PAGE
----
Is the Andromeda Strain Here (and We Just Don’t Know It)?

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“Microbes are always going to be one step ahead of us. Their generation time is 24 hours, ours is 30 years. They mutate, they change, they will find a way. They are amazing opportunists.”

Dorothy Crawford -Professor of Medical Microbiology at the University of Edinburgh 

Microbes have evolved with us over the millennia, shaping human civilization through infection, disease, and deadly pandemics. Our move from hunter-gatherer to farmer to city-dweller–which made us ever more vulnerable to microbe attack. Increased crowding and air travel–puts us at increasingly at risk.

A new mutation that makes bacteria resistant to pretty much every antibiotic known to man has become increasingly prevalent on the Indian subcontinent and has made the leap to both the UK and the United States, according to a new report in the Lancet. Because there's nothing modern medical science can do to stop it, the NDM-1 "superbug" may spread globally.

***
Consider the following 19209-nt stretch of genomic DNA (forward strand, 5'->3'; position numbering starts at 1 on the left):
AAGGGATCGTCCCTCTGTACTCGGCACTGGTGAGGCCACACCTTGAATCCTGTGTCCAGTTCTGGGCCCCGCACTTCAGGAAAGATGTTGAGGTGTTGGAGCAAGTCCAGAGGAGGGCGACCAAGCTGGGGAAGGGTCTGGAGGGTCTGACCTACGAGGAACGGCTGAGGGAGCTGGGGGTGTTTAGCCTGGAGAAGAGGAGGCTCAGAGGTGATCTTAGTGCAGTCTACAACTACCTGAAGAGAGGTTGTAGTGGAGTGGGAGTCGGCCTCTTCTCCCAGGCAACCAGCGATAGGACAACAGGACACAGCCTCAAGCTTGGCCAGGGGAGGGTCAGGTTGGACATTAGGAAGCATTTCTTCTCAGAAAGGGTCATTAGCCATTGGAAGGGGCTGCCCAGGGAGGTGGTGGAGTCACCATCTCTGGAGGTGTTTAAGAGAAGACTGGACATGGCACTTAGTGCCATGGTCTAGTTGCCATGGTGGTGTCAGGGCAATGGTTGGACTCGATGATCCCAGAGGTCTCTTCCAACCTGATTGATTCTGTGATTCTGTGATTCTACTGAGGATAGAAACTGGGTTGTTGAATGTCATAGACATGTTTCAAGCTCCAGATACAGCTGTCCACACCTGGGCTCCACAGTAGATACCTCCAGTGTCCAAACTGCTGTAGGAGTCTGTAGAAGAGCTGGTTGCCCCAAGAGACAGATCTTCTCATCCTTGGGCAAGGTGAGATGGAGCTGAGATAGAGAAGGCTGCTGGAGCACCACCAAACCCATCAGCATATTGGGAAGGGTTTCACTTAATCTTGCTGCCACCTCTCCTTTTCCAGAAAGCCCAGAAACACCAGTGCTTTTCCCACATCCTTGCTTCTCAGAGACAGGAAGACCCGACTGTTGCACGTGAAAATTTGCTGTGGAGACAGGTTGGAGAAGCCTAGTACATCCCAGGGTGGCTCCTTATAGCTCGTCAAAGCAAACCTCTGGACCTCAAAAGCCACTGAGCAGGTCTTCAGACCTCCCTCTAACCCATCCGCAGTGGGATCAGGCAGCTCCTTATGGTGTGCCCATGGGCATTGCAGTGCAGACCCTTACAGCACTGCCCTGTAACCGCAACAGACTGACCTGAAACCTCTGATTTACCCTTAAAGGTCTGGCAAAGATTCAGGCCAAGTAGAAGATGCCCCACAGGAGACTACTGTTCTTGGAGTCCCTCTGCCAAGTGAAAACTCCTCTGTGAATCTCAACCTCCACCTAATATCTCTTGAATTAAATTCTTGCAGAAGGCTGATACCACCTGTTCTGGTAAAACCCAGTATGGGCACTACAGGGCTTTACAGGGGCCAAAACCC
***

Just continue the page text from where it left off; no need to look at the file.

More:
NDM-1 (or New Delhi metallo-beta-lactamase) is a gene mutation that provides common and harmful bacteria like E. coli and Klebsiella pneumoniae with a resistance that can even withstand carbapenems, the antibiotics used as a last resort when more common drugs have no effect. The gene has also been found on plasmids — particularly promiscuous bits of mobile DNA that can move easily between strains of bacteria. Scientists are tracking NDM-1's transcontinental jumps most likely they believe from "medical tourism."

"In many ways, this is it," the Guardian reported . "This is potentially the end. There are no antibiotics in the pipeline that have activity against NDM 1-producing Enterobacteriaceae. It is the first time it has got to this stage with these type of bacteria.""

There are many highly resistant bugs out there, and each time a new one arrives on the bacterial scene, the threat of a pandemic is declared but what what is worrisome is that the gene is highly mobile and there aren't really any treatments in the works to combat NDM-1 or to slow its spread. 

Casey Kazan via www.popsci.com/science/article/2010-08/new-bacterial-mutation-makes-common-bacteria-resistant-almost-every-antibiotic

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